The critical inner voice refers to a well-integrated pattern of destructive
thoughts toward our selves and others. The “voices” that make up this
internalized dialogue are at the root of much of our maladaptive behavior.
This internal enemy fosters inwardness, distrust, self-criticism, self-denial,
addictions and a retreat from goal-directed activities. The critical inner
voice effects every aspect of our lives: our self-esteem and confidence, our
personal and intimate relationships, and our performance and
accomplishments at school and work.
So, how can we topple the negativity bias? How can be kick negative thoughts to be curb? Here are few ways you can try :
- Throw Them Out – Here’s a simple way to halt negative thoughts. Write them down, Rip them up, and throw them in the garbage. The results? Researchers discovered that throwing out a negative thought literally helps discard the thought mentally. A co-author of the study, Richard Petty, said, “However you tag your thoughts, as trash or as worthy of protection, seems to make a difference in how you use those thoughts.”
- Distract Yourself (The Right Way) – Use a distraction to get your mind off your negative thought with one caveat: make sure you have a focused distraction. In other words, don’t just let your mind wander. Studies show it is better to have a concentrated distraction as a wandering mind may further lead to negative thoughts. Some suggestions are listen to music, take a walk, or write in a journal.
- Express Gratitude – Our memories are nor carved in stone. Research suggests memories of unpleasant experiences can become magnified in our mind which, in turn, leads to rumination and negative thinking. Fortunately, these studies also demonstrate that expressing gratitude makes us more likely to remember positive memories and can even transform neutral and negative memories into positive ones. Start a gratitude journal.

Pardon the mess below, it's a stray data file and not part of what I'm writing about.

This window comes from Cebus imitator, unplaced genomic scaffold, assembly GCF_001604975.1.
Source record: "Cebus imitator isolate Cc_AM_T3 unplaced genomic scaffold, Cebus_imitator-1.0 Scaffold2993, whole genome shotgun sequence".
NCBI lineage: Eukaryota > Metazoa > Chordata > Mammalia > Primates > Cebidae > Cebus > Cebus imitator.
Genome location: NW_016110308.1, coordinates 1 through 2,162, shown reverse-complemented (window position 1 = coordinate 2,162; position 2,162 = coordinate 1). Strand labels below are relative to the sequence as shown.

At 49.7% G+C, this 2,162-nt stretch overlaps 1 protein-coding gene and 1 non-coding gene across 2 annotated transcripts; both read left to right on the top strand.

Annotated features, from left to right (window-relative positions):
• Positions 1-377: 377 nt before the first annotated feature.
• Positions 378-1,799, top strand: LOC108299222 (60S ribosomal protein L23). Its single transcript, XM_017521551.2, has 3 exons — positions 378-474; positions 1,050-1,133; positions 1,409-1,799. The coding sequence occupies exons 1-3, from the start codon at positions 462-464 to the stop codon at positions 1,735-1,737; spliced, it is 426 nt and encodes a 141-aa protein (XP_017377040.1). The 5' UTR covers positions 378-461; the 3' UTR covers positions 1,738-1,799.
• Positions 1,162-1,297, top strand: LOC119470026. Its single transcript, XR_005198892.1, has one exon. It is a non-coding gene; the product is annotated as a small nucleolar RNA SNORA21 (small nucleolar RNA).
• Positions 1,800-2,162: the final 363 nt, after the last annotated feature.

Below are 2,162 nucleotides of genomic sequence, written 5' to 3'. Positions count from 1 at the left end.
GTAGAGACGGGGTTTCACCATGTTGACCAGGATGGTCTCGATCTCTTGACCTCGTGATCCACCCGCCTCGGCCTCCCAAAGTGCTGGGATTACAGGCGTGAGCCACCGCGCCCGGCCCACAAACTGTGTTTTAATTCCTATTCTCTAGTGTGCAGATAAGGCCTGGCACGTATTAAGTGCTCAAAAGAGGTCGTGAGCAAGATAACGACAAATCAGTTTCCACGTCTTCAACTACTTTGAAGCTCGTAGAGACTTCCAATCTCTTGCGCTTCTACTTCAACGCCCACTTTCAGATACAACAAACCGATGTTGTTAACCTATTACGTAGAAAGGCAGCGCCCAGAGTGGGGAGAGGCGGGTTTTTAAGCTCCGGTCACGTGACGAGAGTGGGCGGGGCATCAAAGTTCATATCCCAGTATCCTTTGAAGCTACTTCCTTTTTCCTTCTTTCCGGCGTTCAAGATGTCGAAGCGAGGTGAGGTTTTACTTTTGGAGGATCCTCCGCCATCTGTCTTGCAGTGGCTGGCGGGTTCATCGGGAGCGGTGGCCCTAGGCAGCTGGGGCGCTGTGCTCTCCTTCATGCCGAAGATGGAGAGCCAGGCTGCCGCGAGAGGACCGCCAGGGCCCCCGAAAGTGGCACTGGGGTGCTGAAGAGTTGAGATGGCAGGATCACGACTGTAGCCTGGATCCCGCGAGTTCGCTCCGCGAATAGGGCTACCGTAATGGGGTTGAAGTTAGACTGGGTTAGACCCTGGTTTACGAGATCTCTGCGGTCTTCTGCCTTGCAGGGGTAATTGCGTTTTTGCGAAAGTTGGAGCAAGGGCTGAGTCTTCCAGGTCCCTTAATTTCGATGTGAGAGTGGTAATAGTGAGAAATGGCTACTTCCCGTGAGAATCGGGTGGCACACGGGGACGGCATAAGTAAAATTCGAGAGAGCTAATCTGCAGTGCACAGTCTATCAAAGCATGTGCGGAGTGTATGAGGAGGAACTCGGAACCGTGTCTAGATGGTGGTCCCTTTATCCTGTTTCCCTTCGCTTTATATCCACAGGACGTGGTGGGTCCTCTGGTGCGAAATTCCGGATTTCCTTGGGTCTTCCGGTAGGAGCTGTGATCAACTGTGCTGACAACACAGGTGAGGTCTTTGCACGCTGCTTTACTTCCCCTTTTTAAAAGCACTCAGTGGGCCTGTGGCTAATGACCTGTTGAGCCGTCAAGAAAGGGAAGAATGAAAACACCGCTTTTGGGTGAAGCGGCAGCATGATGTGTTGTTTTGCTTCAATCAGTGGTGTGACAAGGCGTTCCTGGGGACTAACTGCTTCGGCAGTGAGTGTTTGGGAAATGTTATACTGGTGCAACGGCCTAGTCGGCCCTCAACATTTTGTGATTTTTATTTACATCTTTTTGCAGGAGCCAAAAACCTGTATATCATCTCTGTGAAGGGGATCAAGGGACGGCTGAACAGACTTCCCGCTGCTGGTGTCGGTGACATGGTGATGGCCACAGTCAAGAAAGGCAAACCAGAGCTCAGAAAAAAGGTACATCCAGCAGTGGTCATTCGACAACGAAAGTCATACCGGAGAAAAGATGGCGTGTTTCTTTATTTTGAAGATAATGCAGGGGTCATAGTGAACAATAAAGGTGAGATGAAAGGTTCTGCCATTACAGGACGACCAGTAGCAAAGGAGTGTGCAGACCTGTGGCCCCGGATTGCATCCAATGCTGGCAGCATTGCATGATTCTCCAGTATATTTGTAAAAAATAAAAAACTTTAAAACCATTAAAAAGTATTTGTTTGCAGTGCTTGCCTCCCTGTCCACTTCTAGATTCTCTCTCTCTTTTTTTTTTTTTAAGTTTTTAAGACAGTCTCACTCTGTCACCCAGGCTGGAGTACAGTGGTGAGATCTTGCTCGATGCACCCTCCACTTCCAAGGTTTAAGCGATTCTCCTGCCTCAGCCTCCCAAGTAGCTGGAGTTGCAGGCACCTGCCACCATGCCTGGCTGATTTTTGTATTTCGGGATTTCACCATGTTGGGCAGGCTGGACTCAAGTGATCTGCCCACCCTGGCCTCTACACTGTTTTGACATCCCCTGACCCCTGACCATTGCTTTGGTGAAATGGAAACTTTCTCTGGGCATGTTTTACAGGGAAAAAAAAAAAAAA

- Label Your Thoughts – Instead of saying “My life is not going anywhere”, try saying, “I’m having a thought that my life is not going anywhere”. Making this subtle (but conscious) shift creates a buffer between your thought and your emotional and behavioral reaction to it. In other words, you are training yourself to truly understand that you are not your thoughts. You can have a negative thought, but not necessarily an adverse reaction to it.
- Stop Trying – Wait, isn’t the point of this article to help eliminate negative thoughts? The truth is that we don’t need to be free from all negative thoughts. Negative thoughts and emotions are a natural part of the human condition. In fact, a healthy dose of negative thinking can sometimes be a catalyst for change. So, what do you do when the thought pops up?
In essence being able to overcome negative thinking is all about realizing that everyone has negative thoughts. Instead it’s how you deal with them and how you allow those thoughts to manifest themselves that really makes the difference.
Categories: Mental Health